I left “Afterlives” in somewhat of a daze, weighted by questions about the worth of art, the durability of culture, the responsibility I have to my ancestors who perished like Lemkin’s did. I thought about ethnocide, about the broader treatment of cultural objects. Which art is degraded, and which art is revered? Which art gets looted, and which art enjoys protection? And what can the journey of an art object reveal? I’d never before felt compelled to think about an artwork’s provenance—or, as Alexander and Sackeroff write in the exhibit’s introduction, its “biography”—but “Afterlives” reminds us that the story behind a canvas can be just as enlightening as the one that’s on it.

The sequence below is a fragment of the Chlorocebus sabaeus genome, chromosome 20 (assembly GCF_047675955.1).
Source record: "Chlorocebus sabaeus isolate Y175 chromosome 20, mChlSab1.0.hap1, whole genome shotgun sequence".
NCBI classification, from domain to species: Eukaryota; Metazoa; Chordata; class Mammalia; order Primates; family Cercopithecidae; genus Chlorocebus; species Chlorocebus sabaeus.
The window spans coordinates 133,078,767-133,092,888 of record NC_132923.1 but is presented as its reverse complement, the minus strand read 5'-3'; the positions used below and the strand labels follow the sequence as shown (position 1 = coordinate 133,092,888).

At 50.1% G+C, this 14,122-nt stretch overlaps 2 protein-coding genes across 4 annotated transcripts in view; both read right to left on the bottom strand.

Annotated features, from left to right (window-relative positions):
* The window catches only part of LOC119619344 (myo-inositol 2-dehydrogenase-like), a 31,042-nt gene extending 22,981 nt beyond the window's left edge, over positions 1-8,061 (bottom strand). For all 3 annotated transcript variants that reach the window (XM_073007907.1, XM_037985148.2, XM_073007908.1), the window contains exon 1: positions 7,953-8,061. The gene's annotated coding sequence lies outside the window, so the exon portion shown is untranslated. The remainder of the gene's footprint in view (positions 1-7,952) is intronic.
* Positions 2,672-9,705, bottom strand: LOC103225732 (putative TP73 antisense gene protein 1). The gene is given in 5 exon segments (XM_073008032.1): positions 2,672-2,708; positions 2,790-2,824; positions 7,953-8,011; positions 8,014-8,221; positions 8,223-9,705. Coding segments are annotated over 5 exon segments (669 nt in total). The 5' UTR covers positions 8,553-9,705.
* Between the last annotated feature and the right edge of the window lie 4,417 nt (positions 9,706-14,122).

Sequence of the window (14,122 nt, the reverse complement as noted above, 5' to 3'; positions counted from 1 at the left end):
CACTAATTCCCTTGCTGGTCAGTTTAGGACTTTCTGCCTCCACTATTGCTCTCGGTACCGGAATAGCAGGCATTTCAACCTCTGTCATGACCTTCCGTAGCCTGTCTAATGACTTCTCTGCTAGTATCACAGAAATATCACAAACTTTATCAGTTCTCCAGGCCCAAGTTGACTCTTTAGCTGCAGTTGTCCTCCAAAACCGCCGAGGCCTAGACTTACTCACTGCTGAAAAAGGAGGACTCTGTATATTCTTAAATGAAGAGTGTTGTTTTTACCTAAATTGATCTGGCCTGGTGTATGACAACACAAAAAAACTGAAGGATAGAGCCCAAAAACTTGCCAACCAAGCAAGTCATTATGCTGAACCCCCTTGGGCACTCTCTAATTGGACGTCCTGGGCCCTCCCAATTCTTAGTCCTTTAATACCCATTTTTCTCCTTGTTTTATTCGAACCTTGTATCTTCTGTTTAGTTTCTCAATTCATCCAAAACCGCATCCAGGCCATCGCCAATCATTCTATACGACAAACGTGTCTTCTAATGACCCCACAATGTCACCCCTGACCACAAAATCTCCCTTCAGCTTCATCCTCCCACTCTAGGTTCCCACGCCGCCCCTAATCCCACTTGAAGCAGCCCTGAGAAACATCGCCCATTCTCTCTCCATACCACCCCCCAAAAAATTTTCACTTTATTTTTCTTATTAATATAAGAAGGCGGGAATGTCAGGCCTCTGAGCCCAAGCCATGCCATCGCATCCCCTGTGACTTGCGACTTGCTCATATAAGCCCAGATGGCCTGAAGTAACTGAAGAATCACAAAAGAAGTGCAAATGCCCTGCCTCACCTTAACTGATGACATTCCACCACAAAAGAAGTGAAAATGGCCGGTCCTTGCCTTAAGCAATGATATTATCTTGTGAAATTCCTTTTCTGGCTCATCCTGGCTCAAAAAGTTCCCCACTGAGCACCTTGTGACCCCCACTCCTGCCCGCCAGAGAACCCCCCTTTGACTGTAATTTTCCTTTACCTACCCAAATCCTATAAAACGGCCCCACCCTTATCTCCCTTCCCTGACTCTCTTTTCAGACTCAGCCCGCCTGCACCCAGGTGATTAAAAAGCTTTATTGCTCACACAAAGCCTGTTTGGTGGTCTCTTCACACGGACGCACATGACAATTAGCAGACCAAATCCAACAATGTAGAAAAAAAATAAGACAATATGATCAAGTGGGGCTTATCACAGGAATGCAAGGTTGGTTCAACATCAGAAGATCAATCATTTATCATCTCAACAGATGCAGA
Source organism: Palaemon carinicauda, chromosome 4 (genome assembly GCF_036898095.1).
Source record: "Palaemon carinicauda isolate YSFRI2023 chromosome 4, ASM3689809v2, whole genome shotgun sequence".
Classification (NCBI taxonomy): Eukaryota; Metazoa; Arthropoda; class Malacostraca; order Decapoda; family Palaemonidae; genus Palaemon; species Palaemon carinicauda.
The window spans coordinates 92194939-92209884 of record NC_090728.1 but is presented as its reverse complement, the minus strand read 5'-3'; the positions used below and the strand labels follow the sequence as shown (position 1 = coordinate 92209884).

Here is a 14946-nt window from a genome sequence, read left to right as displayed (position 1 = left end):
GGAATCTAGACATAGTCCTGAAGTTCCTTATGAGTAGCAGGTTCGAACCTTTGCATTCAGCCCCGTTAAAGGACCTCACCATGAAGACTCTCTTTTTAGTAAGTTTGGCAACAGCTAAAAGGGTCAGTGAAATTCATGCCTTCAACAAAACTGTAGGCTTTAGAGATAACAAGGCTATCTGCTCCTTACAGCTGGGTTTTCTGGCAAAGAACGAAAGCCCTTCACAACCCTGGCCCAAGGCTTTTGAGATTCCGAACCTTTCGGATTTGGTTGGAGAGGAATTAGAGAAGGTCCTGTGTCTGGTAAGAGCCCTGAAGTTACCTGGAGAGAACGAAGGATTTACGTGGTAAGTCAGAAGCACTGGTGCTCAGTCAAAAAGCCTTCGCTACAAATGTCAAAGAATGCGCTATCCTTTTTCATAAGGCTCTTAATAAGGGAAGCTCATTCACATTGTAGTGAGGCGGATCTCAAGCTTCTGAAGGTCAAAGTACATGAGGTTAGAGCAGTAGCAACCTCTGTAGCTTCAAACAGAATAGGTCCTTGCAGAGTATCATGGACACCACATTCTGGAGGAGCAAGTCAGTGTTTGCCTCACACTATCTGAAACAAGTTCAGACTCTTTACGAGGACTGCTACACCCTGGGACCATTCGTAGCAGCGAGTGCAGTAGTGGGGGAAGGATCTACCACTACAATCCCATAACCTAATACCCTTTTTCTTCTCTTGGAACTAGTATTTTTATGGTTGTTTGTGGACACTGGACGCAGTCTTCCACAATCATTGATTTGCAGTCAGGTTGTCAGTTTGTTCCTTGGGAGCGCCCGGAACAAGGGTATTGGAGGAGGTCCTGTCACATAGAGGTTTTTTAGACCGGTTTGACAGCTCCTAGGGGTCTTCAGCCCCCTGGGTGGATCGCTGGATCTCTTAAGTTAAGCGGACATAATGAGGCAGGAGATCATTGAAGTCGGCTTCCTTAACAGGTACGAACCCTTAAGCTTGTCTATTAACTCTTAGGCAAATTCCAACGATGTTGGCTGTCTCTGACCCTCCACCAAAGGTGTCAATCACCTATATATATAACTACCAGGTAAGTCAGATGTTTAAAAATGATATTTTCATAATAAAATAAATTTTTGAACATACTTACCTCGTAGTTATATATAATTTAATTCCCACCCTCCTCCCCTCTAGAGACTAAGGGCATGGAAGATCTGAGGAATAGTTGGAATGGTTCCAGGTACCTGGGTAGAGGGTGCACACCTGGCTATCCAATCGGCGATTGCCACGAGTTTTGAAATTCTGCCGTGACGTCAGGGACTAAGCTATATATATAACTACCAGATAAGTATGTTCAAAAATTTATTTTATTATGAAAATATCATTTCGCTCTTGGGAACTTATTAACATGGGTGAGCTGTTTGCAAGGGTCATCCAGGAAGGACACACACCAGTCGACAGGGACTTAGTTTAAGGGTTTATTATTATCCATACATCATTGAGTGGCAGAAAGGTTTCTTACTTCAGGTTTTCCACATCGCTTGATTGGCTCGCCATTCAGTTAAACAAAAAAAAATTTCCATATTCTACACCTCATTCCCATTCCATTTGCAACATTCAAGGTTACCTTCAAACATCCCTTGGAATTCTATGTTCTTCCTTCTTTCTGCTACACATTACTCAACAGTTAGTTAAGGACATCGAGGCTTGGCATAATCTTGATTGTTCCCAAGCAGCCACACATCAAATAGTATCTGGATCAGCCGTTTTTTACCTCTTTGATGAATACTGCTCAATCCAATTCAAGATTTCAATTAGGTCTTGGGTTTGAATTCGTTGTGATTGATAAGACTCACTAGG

It’s easy and indeed sensible to doubt the value of art in the face of violence, oppression, and atrocity. A painted canvas can’t shorten the duration of a war or end the subjugation of a people.But, as evidenced by “Afterlives,” some painted canvases were imbued with enough meaning to warrant their confiscation by the Nazis; certain cultural objects were significant enough to necessitate destruction. “Art cannot change the world,” wrote German-Jewish theorist Herbert Marcus, “but it can contribute to changing the consciousness and drives of the men and women who could change the world.”